Aspiring Community College Leaders on the Importance of African-American Female Community College Presidents – Part 1

Editor’s Note: This blog was written and submitted by Vision 2020 Virginia Delegate Dr. Linnie S. Carter.

linnie carter headshotMy Vision 2020 goal is simple: To increase the number of women in senior leadership positions specifically by increasing the African-American female community college presidents across the country.

I reached out to someone whose opinions I value and asked her this question: Why is it important to have African-American female community college presidents? Her response was intriguing.

Please meet Wynette Richardson, a 28-year-old community college instructor in North Carolina. She teaches English, composition and literature and plans to apply to a community college leadership doctoral program. Her long-term professional goal is to serve as a community college administrator – and possibly a president.

Here are her thoughts – in her own words:

I believe that it is important to have African-American females as community college presidents because they are able to identify with the students on a level of understanding to reach the students beyond boundaries, and females understand the process of developing.

When working with community college students, you interact with students from all different walks of life, different age groups, different cultures, etc. Therefore being able to lead effectively with such a diverse group, one must be well equipped with leadership skills and abilities. Being a female, especially an African-American female, we have experienced boundaries in life that have shaped us to be able to identify any boundary and grow from that particular boundary.

I strongly believe that an African-American female community college president has the ability to see the vision of the college through because of knowing the importance of breaking through the barriers that the students may deal with. The way that females approach situations, especially African American females, is based on the results they would like to see. Progression is the main focus, therefore, the end results will reflect such.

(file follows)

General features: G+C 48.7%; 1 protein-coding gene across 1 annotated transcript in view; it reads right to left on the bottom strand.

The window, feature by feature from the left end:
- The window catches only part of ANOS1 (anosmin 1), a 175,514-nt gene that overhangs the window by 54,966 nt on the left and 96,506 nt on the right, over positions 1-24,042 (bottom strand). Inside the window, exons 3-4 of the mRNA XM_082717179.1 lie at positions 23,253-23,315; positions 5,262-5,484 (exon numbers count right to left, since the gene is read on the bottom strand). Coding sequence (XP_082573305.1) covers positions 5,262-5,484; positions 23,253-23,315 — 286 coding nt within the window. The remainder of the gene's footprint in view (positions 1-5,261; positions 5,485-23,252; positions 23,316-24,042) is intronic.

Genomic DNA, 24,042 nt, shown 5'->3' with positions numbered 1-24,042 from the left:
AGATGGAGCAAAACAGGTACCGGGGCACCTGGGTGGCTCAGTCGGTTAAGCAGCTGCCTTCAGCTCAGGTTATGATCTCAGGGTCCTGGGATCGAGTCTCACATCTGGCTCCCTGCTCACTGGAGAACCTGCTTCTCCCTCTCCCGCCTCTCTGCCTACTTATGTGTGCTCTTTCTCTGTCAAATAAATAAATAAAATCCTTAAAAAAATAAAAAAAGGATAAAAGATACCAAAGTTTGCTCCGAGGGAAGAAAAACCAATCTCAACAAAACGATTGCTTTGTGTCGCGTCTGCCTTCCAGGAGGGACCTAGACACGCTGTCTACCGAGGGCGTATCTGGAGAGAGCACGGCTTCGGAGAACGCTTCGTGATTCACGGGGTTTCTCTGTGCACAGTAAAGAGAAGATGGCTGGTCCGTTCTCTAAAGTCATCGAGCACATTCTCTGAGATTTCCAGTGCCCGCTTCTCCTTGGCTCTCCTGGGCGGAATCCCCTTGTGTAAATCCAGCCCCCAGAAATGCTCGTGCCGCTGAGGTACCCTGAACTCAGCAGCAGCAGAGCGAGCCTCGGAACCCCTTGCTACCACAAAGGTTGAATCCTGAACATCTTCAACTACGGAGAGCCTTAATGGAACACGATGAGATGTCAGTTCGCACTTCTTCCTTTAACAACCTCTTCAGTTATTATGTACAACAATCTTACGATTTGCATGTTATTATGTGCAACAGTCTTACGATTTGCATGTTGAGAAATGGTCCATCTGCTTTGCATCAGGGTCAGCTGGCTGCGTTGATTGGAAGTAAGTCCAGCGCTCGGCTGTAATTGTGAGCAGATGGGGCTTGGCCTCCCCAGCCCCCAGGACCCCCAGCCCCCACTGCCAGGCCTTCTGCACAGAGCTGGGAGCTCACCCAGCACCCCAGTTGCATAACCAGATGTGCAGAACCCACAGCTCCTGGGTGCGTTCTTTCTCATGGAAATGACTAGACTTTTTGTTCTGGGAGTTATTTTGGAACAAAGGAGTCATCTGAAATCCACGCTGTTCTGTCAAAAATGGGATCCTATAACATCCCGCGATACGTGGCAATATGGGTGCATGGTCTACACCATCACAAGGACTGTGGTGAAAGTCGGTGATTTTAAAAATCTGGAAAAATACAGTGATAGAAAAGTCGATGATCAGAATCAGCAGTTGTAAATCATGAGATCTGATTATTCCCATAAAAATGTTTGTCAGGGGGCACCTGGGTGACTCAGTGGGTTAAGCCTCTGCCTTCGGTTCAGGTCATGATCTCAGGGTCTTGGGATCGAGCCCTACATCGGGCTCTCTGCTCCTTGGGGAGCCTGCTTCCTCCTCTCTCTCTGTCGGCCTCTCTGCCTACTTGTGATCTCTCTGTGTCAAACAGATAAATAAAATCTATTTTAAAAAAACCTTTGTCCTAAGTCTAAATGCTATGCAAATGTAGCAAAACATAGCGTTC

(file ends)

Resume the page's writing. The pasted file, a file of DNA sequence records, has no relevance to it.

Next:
Development is a process that takes time. It takes a special person to aid in the development of another person. Due to the makeup of an African-American female, they tend to be nurturers by nature, even when they are not trying to be. When helping a person to develop, it is important to pay attention to the whole person not just certain areas. Students that attend a community college are in the stage of still being developed. Therefore, it is important to have an African-American female as a community college president because of her life’s process. She will be able to aid in the development process of the student body.

In closing, I remember the West African symbol, Sankofa, which means return and get it and learning from the past. I believe African-American females represent this symbol in their daily lives, especially as an African-American female community college president, because they are and will continue to reach back into the communities and develop the younger generations to be what they dream of becoming.

Read part two and part three of Dr. Linnie S. Carter’s blogs.


About equalityinsight

Vision 2020 is a national coalition of organizations and individuals united in their commitment to achieve women’s economic and social equality. Join Vision 2020 today!
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